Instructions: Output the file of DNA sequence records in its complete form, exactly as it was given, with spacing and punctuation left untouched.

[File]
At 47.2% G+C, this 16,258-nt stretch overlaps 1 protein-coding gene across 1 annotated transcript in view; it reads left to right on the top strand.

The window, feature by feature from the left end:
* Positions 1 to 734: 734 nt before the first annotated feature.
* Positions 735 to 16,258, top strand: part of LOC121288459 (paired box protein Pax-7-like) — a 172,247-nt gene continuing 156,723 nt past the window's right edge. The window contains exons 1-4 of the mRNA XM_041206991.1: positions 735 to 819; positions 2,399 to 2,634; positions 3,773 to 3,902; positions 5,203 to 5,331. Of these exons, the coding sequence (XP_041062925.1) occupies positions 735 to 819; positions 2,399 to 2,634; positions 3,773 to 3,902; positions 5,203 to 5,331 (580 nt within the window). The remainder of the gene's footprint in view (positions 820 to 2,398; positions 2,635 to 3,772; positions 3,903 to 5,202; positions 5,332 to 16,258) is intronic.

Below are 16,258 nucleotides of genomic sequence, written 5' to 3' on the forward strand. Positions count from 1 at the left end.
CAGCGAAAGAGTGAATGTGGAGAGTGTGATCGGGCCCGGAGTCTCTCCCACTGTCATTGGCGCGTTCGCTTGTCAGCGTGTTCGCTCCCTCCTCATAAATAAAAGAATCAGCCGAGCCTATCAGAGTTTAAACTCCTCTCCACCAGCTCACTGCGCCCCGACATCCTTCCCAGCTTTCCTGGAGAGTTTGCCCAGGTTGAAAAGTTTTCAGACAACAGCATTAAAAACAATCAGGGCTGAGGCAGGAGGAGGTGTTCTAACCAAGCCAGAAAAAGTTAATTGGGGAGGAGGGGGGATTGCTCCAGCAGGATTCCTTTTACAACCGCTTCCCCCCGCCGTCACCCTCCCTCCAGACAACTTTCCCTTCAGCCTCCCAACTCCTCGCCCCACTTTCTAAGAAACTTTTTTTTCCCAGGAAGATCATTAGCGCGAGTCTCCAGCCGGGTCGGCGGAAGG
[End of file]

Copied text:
At 47.2% G+C, this 16,258-nt stretch overlaps 1 protein-coding gene across 1 annotated transcript in view; it reads left to right on the top strand.

The window, feature by feature from the left end:
* Positions 1 to 734: 734 nt before the first annotated feature.
* Positions 735 to 16,258, top strand: part of LOC121288459 (paired box protein Pax-7-like) — a 172,247-nt gene continuing 156,723 nt past the window's right edge. The window contains exons 1-4 of the mRNA XM_041206991.1: positions 735 to 819; positions 2,399 to 2,634; positions 3,773 to 3,902; positions 5,203 to 5,331. Of these exons, the coding sequence (XP_041062925.1) occupies positions 735 to 819; positions 2,399 to 2,634; positions 3,773 to 3,902; positions 5,203 to 5,331 (580 nt within the window). The remainder of the gene's footprint in view (positions 820 to 2,398; positions 2,635 to 3,772; positions 3,903 to 5,202; positions 5,332 to 16,258) is intronic.

Below are 16,258 nucleotides of genomic sequence, written 5' to 3' on the forward strand. Positions count from 1 at the left end.
CAGCGAAAGAGTGAATGTGGAGAGTGTGATCGGGCCCGGAGTCTCTCCCACTGTCATTGGCGCGTTCGCTTGTCAGCGTGTTCGCTCCCTCCTCATAAATAAAAGAATCAGCCGAGCCTATCAGAGTTTAAACTCCTCTCCACCAGCTCACTGCGCCCCGACATCCTTCCCAGCTTTCCTGGAGAGTTTGCCCAGGTTGAAAAGTTTTCAGACAACAGCATTAAAAACAATCAGGGCTGAGGCAGGAGGAGGTGTTCTAACCAAGCCAGAAAAAGTTAATTGGGGAGGAGGGGGGATTGCTCCAGCAGGATTCCTTTTACAACCGCTTCCCCCCGCCGTCACCCTCCCTCCAGACAACTTTCCCTTCAGCCTCCCAACTCCTCGCCCCACTTTCTAAGAAACTTTTTTTTCCCAGGAAGATCATTAGCGCGAGTCTCCAGCCGGGTCGGCGGAAGG